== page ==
In Dear Science and Other Stories Katherine McKittrick presents a creative and rigorous study of black and anticolonial methodologies. Drawing on black studies, studies of race, cultural geography, and black feminism as well as a mix of methods, citational practices, and theoretical frameworks, she positions black storytelling and stories as strategies of invention and collaboration. She analyzes a number of texts from intellectuals and artists ranging from Sylvia Wynter to the electronica band Drexciya to explore how narratives of imprecision and relationality interrupt knowledge systems that seek to observe, index, know, and discipline blackness. Throughout, McKittrick offers curiosity, wonder, citations, numbers, playlists, friendship, poetry, inquiry, song, grooves, and anticolonial chronologies as interdisciplinary codes that entwine with the academic form. Suggesting that black life and black livingness are, in themselves, rebellious methodologies, McKittrick imagines without totally disclosing the ways in which black intellectuals invent ways of living outside prevailing knowledge systems.
Tales of horror, madness, and death, tales of fantasy and morality: these are the works of South American master storyteller Horacio Quiroga. Author of some 200 pieces of fiction that have been compared to the works of Poe, Kipling, and Jack London, Quiroga experienced a life that surpassed in morbidity and horror many of the inventions of his fevered mind. As a young man, he suffered his father's accidental death and the suicide of his beloved stepfather. As a teenager, he shot and accidentally killed one of his closest friends. Seemingly cursed in love, he lost his first wife to suicide by poison. In the end, Quiroga himself downed cyanide to end his own life when he learned he was suffering from an incurable cancer.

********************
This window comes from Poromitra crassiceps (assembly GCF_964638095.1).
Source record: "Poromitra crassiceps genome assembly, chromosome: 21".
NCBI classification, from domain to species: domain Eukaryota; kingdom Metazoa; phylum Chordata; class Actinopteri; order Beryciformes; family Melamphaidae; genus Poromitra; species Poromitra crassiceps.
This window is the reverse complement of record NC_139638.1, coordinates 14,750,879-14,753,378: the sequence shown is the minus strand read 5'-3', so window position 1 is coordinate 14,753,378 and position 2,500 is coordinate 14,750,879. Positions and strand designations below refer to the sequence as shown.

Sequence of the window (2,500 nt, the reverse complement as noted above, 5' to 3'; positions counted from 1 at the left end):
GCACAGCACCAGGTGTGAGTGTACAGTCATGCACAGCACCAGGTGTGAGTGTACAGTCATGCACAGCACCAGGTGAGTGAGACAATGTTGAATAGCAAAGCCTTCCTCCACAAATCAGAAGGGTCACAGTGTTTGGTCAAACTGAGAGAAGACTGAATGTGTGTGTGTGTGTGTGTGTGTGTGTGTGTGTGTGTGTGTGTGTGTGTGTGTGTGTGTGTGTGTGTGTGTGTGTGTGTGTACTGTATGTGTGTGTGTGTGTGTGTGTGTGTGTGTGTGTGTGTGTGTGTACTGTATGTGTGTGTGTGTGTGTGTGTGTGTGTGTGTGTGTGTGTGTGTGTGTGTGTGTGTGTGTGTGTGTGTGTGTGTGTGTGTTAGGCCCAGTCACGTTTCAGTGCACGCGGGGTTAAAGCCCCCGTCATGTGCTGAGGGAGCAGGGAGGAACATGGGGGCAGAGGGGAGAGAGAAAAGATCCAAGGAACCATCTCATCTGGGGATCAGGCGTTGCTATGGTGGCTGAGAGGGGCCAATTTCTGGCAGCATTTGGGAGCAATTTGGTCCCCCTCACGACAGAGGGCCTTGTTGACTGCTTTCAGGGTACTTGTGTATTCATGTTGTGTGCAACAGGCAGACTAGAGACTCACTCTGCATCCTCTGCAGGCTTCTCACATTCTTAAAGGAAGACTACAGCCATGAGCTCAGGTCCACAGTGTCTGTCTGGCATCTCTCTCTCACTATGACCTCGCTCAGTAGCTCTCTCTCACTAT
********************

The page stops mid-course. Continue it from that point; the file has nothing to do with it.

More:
In life Quiroga was obsessed with death, a legacy of the violence he had experienced. His stories are infused with death, too, but they span a wide range of short fiction genres: jungle tale, Gothic horror story, morality tale, psychological study. Many of his stories are set in the steaming jungle of the Misiones district of northern Argentina, where he spent much of his life, but his tales possess a universality that elevates them far above the work of a regional writer.
The first representative collection of his work in English, The Decapitated Chicken and Other Stories provides a valuable overview of the scope of Quiroga's fiction and the versatility and skill that have made him a classic Latin American writer.
Teenage pregnancy has attracted the attention of sociologists, psychologists, social workers, teachers, politicians, taxpayers, and parents. But in the midst of gathering statistics and designing programs, few people have stopped long enough to pay close attention to the young people themselves—to try to understand who they are and what they feel about their lives. In this book, Daniel B. Frank has drawn a series of sensitive and revealing portraits of adolescents confronted with the fact of parenthood.
For two years Frank worked as a tutor at Our Place, a Family Focus center for black teenagers in Evanston, Illinois, listening to them talk about their lives, their feelings, and their private dreams. The power of this volume lies in the voices of these young people describing the pleasures as well as the shocks and bruises of thier new role.